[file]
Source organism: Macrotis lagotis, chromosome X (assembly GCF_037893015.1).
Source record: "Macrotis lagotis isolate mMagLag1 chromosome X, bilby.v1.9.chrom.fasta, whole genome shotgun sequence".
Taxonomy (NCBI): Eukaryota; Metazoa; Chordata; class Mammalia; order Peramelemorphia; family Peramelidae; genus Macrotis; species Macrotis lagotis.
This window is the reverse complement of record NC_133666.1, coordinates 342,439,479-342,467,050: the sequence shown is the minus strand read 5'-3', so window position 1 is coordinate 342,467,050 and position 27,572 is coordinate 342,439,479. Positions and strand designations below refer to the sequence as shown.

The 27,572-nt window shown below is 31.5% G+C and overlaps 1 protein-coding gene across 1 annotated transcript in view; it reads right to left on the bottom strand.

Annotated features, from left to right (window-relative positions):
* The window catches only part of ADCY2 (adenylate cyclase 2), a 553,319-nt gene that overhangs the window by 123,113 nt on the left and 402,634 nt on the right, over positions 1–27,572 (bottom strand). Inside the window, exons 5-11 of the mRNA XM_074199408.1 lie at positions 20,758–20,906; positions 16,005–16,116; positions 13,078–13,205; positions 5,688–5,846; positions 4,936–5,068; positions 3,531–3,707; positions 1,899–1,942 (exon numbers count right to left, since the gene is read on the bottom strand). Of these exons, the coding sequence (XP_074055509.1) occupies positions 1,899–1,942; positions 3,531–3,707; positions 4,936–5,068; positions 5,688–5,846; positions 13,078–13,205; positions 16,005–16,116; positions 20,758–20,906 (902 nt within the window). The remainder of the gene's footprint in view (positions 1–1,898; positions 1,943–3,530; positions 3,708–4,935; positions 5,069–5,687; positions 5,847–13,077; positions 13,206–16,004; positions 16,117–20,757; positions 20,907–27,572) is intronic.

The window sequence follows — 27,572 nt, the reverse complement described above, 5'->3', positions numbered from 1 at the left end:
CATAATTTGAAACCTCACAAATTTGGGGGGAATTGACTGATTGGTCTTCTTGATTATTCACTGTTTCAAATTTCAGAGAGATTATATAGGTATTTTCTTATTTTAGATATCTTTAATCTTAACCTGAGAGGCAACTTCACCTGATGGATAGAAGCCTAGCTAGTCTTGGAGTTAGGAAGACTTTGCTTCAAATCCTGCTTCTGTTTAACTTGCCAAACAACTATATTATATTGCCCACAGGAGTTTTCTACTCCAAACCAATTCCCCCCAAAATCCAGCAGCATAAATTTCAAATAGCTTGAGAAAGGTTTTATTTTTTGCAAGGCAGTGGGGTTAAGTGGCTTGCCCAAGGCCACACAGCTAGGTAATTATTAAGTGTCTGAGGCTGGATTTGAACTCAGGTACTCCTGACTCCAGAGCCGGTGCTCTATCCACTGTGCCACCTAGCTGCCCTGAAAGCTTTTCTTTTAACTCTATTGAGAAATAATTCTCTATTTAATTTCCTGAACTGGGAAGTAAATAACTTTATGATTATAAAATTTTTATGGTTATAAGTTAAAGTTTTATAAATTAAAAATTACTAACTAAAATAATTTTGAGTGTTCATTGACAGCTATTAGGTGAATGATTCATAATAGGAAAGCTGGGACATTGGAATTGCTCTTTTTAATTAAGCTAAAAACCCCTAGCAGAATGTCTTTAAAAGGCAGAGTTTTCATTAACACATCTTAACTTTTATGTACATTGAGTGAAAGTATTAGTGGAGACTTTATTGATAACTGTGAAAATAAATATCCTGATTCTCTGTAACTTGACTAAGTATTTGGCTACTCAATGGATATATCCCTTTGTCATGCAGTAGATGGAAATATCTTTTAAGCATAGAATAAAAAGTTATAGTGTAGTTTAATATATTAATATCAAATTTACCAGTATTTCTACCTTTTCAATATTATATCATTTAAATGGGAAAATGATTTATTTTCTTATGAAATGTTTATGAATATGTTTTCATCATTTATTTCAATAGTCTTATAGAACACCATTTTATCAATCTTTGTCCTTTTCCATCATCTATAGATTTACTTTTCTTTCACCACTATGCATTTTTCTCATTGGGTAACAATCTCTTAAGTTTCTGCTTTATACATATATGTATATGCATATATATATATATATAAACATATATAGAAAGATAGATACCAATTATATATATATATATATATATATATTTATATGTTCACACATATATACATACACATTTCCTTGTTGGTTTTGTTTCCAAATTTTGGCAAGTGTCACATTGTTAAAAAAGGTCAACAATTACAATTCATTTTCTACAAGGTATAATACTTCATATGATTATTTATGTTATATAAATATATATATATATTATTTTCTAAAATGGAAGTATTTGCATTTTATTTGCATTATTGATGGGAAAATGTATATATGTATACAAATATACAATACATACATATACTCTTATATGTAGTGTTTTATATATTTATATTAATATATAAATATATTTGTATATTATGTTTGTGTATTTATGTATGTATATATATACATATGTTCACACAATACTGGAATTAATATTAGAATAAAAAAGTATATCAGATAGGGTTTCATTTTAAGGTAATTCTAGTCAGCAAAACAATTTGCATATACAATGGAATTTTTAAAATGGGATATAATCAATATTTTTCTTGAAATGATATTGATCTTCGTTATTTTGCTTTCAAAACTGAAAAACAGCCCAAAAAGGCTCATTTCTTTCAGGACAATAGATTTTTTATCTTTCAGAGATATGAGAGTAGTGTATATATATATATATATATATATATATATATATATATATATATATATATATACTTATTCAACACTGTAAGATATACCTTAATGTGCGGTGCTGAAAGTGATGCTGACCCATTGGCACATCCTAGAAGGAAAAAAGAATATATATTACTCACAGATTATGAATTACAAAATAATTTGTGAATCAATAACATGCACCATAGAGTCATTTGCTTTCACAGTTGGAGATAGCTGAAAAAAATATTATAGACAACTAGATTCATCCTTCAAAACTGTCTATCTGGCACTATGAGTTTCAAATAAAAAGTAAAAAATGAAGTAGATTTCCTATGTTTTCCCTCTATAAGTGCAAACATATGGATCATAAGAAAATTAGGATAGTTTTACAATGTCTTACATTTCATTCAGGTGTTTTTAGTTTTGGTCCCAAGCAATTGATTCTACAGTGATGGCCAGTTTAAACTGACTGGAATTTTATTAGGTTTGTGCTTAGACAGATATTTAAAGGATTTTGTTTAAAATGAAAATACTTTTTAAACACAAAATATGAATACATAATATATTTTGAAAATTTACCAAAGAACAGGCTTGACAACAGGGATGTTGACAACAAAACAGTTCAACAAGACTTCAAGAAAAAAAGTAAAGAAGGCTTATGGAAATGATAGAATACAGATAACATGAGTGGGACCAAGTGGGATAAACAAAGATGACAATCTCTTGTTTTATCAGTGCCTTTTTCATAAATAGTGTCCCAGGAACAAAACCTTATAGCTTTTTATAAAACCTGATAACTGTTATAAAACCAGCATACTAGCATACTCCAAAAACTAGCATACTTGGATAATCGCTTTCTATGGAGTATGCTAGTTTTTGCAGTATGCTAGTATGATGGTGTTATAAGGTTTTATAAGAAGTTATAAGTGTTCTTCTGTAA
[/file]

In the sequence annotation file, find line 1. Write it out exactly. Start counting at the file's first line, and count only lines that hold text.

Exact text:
Source organism: Macrotis lagotis, chromosome X (assembly GCF_037893015.1).